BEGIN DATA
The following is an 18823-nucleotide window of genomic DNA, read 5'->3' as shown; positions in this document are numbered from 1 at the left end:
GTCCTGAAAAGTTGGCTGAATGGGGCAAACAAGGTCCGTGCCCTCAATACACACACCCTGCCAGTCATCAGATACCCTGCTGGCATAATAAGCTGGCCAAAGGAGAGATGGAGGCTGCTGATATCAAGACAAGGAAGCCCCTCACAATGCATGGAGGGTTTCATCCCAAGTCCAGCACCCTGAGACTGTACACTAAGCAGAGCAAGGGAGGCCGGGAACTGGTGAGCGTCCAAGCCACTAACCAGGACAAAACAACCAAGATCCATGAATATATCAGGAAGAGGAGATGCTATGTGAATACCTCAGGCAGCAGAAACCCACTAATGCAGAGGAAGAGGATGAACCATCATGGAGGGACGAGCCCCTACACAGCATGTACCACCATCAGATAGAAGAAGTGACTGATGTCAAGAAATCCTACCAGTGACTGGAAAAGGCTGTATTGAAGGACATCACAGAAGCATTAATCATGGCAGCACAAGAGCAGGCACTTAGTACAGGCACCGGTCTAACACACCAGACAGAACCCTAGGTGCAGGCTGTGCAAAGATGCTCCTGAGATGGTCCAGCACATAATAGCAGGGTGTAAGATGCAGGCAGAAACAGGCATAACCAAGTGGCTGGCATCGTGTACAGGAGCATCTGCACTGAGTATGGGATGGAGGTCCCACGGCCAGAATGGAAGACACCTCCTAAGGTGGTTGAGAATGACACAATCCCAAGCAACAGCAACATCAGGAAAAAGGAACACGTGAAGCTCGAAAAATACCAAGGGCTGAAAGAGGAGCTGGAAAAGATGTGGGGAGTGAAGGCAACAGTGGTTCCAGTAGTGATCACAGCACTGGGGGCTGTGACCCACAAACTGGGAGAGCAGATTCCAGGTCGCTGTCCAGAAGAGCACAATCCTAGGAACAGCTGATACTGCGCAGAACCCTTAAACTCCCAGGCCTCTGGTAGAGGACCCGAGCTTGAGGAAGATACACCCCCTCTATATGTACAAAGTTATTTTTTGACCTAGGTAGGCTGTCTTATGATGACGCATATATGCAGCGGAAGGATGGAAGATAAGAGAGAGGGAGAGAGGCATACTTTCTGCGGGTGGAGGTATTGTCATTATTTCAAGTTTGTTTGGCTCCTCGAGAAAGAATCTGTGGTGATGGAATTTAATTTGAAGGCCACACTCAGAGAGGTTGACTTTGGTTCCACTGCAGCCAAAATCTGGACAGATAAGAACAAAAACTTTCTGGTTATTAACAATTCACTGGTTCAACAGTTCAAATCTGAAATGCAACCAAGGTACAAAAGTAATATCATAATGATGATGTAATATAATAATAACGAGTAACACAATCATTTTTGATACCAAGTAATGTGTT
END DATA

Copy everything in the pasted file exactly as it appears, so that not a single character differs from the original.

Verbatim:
The following is an 18823-nucleotide window of genomic DNA, read 5'->3' as shown; positions in this document are numbered from 1 at the left end:
GTCCTGAAAAGTTGGCTGAATGGGGCAAACAAGGTCCGTGCCCTCAATACACACACCCTGCCAGTCATCAGATACCCTGCTGGCATAATAAGCTGGCCAAAGGAGAGATGGAGGCTGCTGATATCAAGACAAGGAAGCCCCTCACAATGCATGGAGGGTTTCATCCCAAGTCCAGCACCCTGAGACTGTACACTAAGCAGAGCAAGGGAGGCCGGGAACTGGTGAGCGTCCAAGCCACTAACCAGGACAAAACAACCAAGATCCATGAATATATCAGGAAGAGGAGATGCTATGTGAATACCTCAGGCAGCAGAAACCCACTAATGCAGAGGAAGAGGATGAACCATCATGGAGGGACGAGCCCCTACACAGCATGTACCACCATCAGATAGAAGAAGTGACTGATGTCAAGAAATCCTACCAGTGACTGGAAAAGGCTGTATTGAAGGACATCACAGAAGCATTAATCATGGCAGCACAAGAGCAGGCACTTAGTACAGGCACCGGTCTAACACACCAGACAGAACCCTAGGTGCAGGCTGTGCAAAGATGCTCCTGAGATGGTCCAGCACATAATAGCAGGGTGTAAGATGCAGGCAGAAACAGGCATAACCAAGTGGCTGGCATCGTGTACAGGAGCATCTGCACTGAGTATGGGATGGAGGTCCCACGGCCAGAATGGAAGACACCTCCTAAGGTGGTTGAGAATGACACAATCCCAAGCAACAGCAACATCAGGAAAAAGGAACACGTGAAGCTCGAAAAATACCAAGGGCTGAAAGAGGAGCTGGAAAAGATGTGGGGAGTGAAGGCAACAGTGGTTCCAGTAGTGATCACAGCACTGGGGGCTGTGACCCACAAACTGGGAGAGCAGATTCCAGGTCGCTGTCCAGAAGAGCACAATCCTAGGAACAGCTGATACTGCGCAGAACCCTTAAACTCCCAGGCCTCTGGTAGAGGACCCGAGCTTGAGGAAGATACACCCCCTCTATATGTACAAAGTTATTTTTTGACCTAGGTAGGCTGTCTTATGATGACGCATATATGCAGCGGAAGGATGGAAGATAAGAGAGAGGGAGAGAGGCATACTTTCTGCGGGTGGAGGTATTGTCATTATTTCAAGTTTGTTTGGCTCCTCGAGAAAGAATCTGTGGTGATGGAATTTAATTTGAAGGCCACACTCAGAGAGGTTGACTTTGGTTCCACTGCAGCCAAAATCTGGACAGATAAGAACAAAAACTTTCTGGTTATTAACAATTCACTGGTTCAACAGTTCAAATCTGAAATGCAACCAAGGTACAAAAGTAATATCATAATGATGATGTAATATAATAATAACGAGTAACACAATCATTTTTGATACCAAGTAATGTGTT